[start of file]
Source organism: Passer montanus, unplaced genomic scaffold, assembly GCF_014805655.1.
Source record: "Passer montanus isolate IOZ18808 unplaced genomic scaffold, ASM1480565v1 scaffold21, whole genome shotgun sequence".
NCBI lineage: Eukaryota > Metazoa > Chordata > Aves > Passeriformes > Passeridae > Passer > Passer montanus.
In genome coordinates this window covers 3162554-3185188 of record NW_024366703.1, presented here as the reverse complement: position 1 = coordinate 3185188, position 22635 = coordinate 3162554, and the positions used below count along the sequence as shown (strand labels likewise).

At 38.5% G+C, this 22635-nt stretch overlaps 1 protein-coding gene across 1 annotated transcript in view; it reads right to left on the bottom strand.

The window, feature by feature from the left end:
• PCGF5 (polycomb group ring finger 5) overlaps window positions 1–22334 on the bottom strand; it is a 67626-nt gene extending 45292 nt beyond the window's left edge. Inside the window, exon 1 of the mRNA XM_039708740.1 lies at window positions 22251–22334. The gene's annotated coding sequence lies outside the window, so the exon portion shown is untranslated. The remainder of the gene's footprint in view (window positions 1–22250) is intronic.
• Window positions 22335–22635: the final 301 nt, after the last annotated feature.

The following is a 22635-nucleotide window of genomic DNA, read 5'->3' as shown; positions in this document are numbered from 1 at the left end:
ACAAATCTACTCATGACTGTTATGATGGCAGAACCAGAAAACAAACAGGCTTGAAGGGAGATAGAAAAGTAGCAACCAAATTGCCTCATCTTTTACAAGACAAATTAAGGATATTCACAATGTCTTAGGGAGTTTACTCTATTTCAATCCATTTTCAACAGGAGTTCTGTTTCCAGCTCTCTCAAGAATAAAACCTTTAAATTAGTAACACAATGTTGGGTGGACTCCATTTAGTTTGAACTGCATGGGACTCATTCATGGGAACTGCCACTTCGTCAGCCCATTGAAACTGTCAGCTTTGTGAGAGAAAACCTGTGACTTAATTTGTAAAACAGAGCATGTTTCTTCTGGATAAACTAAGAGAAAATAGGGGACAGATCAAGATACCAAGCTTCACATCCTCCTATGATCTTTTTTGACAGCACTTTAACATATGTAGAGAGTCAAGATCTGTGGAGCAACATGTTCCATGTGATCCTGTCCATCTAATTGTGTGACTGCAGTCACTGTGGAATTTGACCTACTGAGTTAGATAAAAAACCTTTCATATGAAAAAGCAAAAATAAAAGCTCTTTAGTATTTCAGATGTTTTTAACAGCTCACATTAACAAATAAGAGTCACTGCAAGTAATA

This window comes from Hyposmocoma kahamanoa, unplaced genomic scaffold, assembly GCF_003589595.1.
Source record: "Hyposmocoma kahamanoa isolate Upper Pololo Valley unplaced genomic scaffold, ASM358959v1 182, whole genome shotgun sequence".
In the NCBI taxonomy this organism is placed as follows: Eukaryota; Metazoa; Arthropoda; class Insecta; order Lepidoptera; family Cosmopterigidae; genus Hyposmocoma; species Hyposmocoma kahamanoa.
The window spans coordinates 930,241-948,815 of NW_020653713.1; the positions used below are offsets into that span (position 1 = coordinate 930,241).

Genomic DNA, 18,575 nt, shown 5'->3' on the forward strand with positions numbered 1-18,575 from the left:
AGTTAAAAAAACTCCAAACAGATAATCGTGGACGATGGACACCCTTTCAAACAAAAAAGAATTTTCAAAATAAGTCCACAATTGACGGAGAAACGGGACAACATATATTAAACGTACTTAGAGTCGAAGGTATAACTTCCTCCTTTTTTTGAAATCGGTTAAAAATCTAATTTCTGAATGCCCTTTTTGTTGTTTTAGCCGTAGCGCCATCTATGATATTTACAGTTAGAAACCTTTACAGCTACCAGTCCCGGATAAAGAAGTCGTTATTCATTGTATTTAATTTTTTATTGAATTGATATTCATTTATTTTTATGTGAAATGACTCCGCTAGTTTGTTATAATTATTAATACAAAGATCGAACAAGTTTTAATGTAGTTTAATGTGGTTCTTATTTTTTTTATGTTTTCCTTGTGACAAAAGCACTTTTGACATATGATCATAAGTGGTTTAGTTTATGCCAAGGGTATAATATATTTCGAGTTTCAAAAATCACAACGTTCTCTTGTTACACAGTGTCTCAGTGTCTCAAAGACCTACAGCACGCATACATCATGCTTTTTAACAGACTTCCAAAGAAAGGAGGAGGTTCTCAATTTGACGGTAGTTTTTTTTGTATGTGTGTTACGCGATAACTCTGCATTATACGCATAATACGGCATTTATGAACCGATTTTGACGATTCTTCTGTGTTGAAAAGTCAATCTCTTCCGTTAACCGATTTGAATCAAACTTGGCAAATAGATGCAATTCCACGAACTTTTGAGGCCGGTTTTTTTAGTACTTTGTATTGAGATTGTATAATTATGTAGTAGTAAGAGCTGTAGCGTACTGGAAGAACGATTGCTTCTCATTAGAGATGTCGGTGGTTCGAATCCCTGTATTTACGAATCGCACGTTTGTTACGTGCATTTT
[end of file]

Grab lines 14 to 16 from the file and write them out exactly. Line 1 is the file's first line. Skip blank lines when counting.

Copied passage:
The window spans coordinates 930,241-948,815 of NW_020653713.1; the positions used below are offsets into that span (position 1 = coordinate 930,241).

Genomic DNA, 18,575 nt, shown 5'->3' on the forward strand with positions numbered 1-18,575 from the left:
AGTTAAAAAAACTCCAAACAGATAATCGTGGACGATGGACACCCTTTCAAACAAAAAAGAATTTTCAAAATAAGTCCACAATTGACGGAGAAACGGGACAACATATATTAAACGTACTTAGAGTCGAAGGTATAACTTCCTCCTTTTTTTGAAATCGGTTAAAAATCTAATTTCTGAATGCCCTTTTTGTTGTTTTAGCCGTAGCGCCATCTATGATATTTACAGTTAGAAACCTTTACAGCTACCAGTCCCGGATAAAGAAGTCGTTATTCATTGTATTTAATTTTTTATTGAATTGATATTCATTTATTTTTATGTGAAATGACTCCGCTAGTTTGTTATAATTATTAATACAAAGATCGAACAAGTTTTAATGTAGTTTAATGTGGTTCTTATTTTTTTTATGTTTTCCTTGTGACAAAAGCACTTTTGACATATGATCATAAGTGGTTTAGTTTATGCCAAGGGTATAATATATTTCGAGTTTCAAAAATCACAACGTTCTCTTGTTACACAGTGTCTCAGTGTCTCAAAGACCTACAGCACGCATACATCATGCTTTTTAACAGACTTCCAAAGAAAGGAGGAGGTTCTCAATTTGACGGTAGTTTTTTTTGTATGTGTGTTACGCGATAACTCTGCATTATACGCATAATACGGCATTTATGAACCGATTTTGACGATTCTTCTGTGTTGAAAAGTCAATCTCTTCCGTTAACCGATTTGAATCAAACTTGGCAAATAGATGCAATTCCACGAACTTTTGAGGCCGGTTTTTTTAGTACTTTGTATTGAGATTGTATAATTATGTAGTAGTAAGAGCTGTAGCGTACTGGAAGAACGATTGCTTCTCATTAGAGATGTCGGTGGTTCGAATCCCTGTATTTACGAATCGCACGTTTGTTACGTGCATTTT